“Blockbuster” drugs — typically defined as those that generate annual sales of $1 billion or more — have been the lifeblood of Big Pharma company revenues since Smith, Kline and French’s Tagamet became the world’s first blockbuster in 1986.
But other, non-blockbuster therapeutics are on the rise, largely due to simplified or advantageous regulatory pathways and the rise of precision medicine. These include orphan drugs, gene therapy, immune system solutions, oncology therapies, CAR-T, CRISPR-based therapeutics, and others.
With so many emerging alternatives, there’s been much speculation about the pharma industry entering a “post-blockbuster” world. But does the evidence support it? To find out, we took a look at the current state of blockbuster drugs today.
Blockbusters are big business
A glance at any major pharma company’s bottom line makes it easy to understand the impact of blockbuster drugs. Simply put: they generate a significant chunk of revenue. While $1 billion in revenue per year is the price of admission to the blockbuster club, they can generate much more — over $100 billion in lifetime sales for some of the biggest winners. Pfizer’s cholesterol-fighting medication Lipitor, for example, had lifetime sales exceeding $150 billion in 2018, and AbbVie’s Humira approached $110 billion in that same year.
Small wonder, then that blockbuster drugs are the cornerstones of many pharma companies’ portfolios. In 2019, for example, just three drugs — Eliquis, Opdivo, and Revlimid — accounted for 63 percent of Bristol Myers Squibb’s annual revenue, according to data reported by Pharma Manufacturing.
That’s one reason why pharma market watchers like InvestorPlace pay close attention to the rise and fall of blockbuster drugs. Since just one big success can send the stock price of a smaller company skyrocketing, investors have an interest in up-and-coming players with the potential to make blockbuster-class breakthroughs.
The flip side, however, is that larger pharma firms need a regular succession of blockbuster drugs to keep prices stable. These new champions are needed to replace formerly-profitable drugs that fall off the “patent cliff” and become fair game for the makers of generics.
Some of the biggest blockbusters on the market today include:
- Humira — Literally the best-selling medication in the world, AbbVie’s Humira is an immunosuppressive used to treat arthritis, psoriasis, Crohn’s disease, colitis and other conditions. At its most recent height in 2018, the drug generated $19.9 billion. Last year it nearly matched that record, bringing in $19.8 billion in 2020. The days of this industry powerhouse may be numbered, however, despite patent deals that will keep it out of the hands of biosimilar manufacturers until 2023.
- Keytruda — Though estimates of its potential vary, Merck’s cancer immunotherapy drug is widely seen as Humira’s heir apparent. According to Endpoints News, Keytruda is on track to become the top-selling drug by 2024, with analysts’ annual revenue forecasts ranging from $17 to $22.2 billion.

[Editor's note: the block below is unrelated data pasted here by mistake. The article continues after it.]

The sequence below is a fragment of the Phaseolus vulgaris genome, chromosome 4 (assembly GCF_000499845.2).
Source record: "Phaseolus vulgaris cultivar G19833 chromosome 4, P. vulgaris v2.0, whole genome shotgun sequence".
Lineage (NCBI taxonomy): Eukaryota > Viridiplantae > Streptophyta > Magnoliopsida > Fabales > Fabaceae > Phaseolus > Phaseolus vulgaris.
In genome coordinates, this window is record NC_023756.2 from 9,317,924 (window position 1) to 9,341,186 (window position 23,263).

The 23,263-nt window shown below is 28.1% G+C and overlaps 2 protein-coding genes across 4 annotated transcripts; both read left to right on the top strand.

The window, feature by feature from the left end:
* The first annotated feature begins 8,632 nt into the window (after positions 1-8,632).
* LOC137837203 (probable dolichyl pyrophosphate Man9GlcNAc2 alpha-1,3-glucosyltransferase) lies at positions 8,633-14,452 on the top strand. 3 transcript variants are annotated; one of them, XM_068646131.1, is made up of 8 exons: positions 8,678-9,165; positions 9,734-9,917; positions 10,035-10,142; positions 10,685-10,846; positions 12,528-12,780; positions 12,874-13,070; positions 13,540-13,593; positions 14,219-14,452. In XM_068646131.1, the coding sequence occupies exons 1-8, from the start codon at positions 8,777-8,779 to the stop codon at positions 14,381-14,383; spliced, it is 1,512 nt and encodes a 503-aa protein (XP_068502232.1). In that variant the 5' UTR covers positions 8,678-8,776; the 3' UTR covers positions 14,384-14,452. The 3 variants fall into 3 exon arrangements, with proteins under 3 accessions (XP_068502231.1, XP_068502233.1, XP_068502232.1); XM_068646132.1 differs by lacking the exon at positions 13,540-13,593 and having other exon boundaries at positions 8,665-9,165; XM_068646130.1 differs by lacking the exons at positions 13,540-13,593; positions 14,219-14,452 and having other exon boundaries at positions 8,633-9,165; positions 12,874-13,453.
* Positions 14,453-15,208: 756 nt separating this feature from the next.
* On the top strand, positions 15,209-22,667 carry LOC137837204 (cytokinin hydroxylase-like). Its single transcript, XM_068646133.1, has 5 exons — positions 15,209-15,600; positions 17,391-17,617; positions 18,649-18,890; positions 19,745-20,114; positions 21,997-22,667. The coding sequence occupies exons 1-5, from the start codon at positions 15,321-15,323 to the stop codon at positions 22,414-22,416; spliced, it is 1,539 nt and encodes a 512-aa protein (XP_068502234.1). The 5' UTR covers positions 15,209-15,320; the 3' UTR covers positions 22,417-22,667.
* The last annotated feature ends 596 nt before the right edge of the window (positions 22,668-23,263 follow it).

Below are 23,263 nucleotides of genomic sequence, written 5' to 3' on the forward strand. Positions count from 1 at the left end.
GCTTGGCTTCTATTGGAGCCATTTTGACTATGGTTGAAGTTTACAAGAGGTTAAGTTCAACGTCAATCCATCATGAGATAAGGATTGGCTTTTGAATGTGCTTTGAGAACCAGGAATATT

- Revlimid — This blood cancer drug, recently acquired by Bristol Meyers Squibb, reportedly raked in $12.1 billion in 2020 according to Fierce Pharma. The drug has faced recent patent challenges however, held at bay only by a settlement with an Indian generics company, Dr. Reddy’s Laboratories. The agreement will allow Dr. Reddy’s to start chipping into Revlimid’s profits in as-yet unspecified quantities after March of 2022, with all limits expiring at the end of January, 2026.
Many other once-profitable drugs face US patent expirations in the near future. One is Lucentis, a macular degeneration drug from Roche which loses patent protection later this year, but is already slipping as a result of competition from Beovu, launched by Novartis in late 2019. This decline comes on the heels of two other big hits for Roche — Avastin and Rituxan — best-sellers that started facing generic competition in 2019.
Despite the disruptions of the COVID-19 pandemic, the pharma industry hasn’t been idle as some of the biggest blockbuster drugs in history enter their twilight years. According to Evaluate Vantage projections reported by DCAT Value Chain Insights, the US Food and Drug Administration is expected to approve at least ten new biologic and small molecule drugs for launch in 2021 that have the potential to hit blockbuster status in the next five years.
Topping the list are Aducanumab, an Alzheimer’s drug from Biogen/Eisai (estimated 2026 sales: $4.8 billion); Argenx’s autoimmune disease biologic Efgartigimod ($2.5 billion); and Mavacamten, a Cardiac myosin inhibitor for cardiomyopathy from Bristol Myers Squibb ($2 billion).
Will blockbusters stay on top?
Based on current trends, there’s no sign that major pharma companies see an end to the dominance of blockbuster drugs any time in the near future. Significant investments are being pumped into R&D efforts to develop new drugs with blockbuster potential, as well as legal efforts to extend the protected status of existing winners.
All this activity suggests that blockbuster drugs will continue to be an industry focus for some time — unless one of the up-and-coming treatment modalities suddenly presents a more lucrative business model.